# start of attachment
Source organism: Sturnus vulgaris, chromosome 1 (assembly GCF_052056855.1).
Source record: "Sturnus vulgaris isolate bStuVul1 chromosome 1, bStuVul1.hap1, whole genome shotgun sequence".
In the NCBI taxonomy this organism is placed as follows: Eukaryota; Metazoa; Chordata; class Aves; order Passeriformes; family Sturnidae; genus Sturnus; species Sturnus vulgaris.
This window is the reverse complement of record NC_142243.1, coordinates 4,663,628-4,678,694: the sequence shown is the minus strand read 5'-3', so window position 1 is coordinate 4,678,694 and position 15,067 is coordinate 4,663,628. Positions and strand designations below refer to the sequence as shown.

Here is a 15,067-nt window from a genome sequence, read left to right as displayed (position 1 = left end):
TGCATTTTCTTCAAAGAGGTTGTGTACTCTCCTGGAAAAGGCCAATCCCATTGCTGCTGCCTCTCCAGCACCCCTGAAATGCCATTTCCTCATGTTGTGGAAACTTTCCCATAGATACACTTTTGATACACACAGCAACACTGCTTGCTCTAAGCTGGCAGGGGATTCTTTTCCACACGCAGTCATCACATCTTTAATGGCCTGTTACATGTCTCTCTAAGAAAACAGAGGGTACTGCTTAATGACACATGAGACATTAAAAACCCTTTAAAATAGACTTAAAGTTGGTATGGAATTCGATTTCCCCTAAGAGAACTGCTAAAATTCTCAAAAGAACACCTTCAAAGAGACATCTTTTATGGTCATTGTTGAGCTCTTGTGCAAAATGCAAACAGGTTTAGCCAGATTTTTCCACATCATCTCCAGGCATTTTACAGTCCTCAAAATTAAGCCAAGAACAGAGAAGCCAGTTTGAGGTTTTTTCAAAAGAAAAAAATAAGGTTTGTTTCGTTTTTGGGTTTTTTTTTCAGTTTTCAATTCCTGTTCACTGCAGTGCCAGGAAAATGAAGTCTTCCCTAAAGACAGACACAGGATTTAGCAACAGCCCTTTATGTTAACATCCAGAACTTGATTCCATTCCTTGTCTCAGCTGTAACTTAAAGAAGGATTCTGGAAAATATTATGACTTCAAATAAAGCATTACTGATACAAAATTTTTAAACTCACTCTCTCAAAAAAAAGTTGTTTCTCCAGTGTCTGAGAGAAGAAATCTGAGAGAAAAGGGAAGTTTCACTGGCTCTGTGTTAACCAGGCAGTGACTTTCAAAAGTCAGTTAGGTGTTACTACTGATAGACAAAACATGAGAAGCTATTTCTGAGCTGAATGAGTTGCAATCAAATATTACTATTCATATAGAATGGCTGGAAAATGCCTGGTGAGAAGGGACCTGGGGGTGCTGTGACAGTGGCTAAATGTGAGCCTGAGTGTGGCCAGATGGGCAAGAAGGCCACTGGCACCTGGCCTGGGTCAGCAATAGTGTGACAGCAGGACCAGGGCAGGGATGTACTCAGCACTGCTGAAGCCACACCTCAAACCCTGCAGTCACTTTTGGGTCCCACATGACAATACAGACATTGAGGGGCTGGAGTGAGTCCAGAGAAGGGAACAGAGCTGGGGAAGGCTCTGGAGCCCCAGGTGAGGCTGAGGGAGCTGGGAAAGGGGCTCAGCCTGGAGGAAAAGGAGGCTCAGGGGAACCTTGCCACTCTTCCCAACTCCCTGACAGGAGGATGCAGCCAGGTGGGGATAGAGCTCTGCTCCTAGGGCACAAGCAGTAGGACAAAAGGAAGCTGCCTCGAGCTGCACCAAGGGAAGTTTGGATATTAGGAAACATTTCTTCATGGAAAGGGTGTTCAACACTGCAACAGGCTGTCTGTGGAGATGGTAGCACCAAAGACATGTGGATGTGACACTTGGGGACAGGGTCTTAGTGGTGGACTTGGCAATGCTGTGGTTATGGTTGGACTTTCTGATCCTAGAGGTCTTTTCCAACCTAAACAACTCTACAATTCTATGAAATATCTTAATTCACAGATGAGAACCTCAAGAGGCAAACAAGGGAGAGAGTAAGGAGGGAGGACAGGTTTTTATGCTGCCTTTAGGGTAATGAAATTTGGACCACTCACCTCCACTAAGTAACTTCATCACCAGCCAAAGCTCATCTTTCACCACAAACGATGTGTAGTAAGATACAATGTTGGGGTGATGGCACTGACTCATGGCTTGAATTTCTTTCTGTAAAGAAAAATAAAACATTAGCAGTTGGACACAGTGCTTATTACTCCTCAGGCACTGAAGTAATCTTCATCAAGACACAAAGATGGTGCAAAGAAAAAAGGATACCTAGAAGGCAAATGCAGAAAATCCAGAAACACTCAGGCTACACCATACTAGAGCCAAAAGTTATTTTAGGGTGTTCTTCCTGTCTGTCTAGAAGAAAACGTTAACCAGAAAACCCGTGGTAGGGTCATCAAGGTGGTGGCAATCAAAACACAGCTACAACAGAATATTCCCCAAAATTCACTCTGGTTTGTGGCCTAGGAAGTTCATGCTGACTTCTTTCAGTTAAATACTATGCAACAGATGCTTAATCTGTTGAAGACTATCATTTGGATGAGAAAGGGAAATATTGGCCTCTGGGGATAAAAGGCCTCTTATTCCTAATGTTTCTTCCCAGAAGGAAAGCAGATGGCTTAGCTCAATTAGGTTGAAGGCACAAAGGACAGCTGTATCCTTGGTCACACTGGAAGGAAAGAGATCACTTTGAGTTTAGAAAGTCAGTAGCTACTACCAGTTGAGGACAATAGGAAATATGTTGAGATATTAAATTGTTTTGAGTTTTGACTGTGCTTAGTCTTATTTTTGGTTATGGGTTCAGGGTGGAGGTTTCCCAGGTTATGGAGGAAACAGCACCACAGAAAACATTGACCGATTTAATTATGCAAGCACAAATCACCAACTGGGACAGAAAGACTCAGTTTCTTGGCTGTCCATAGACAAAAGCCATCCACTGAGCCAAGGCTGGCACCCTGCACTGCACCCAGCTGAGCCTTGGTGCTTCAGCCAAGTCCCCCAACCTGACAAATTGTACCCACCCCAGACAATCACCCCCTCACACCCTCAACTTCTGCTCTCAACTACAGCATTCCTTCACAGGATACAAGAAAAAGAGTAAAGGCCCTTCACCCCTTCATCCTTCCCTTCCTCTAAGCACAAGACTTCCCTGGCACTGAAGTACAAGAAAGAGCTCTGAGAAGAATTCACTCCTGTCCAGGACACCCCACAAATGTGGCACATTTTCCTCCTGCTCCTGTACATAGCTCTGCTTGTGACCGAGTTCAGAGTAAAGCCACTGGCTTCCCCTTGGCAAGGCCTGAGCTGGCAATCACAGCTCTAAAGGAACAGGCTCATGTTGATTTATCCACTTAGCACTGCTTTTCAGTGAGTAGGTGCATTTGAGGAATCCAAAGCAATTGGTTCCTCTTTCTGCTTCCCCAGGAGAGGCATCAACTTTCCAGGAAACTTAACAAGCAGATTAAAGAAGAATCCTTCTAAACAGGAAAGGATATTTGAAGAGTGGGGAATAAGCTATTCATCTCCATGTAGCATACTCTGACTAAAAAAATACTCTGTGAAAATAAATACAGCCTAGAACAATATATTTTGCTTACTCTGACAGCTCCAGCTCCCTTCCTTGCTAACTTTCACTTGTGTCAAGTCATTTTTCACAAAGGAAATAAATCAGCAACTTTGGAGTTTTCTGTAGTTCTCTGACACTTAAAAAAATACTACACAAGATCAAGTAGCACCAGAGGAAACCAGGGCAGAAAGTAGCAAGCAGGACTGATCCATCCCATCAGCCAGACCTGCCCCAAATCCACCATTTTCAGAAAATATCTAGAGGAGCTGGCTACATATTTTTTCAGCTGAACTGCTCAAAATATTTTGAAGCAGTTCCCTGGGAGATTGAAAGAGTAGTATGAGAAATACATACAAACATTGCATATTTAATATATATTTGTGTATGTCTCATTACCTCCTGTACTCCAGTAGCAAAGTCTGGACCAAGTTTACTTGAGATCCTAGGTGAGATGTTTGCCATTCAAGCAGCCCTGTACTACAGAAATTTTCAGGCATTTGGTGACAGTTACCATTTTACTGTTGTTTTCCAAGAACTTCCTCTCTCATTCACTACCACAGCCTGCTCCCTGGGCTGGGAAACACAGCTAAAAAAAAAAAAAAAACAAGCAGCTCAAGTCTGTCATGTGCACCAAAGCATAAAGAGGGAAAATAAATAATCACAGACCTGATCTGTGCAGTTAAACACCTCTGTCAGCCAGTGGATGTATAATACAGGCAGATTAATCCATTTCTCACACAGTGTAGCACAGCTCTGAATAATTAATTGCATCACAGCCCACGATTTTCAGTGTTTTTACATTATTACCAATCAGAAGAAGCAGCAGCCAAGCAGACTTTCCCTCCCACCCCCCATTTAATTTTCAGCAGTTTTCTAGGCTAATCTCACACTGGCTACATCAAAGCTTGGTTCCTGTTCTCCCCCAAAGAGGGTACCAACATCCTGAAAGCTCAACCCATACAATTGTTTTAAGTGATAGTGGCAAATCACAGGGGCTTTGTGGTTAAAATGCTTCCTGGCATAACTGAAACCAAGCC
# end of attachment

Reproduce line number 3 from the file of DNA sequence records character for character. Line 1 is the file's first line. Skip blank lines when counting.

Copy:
In the NCBI taxonomy this organism is placed as follows: Eukaryota; Metazoa; Chordata; class Aves; order Passeriformes; family Sturnidae; genus Sturnus; species Sturnus vulgaris.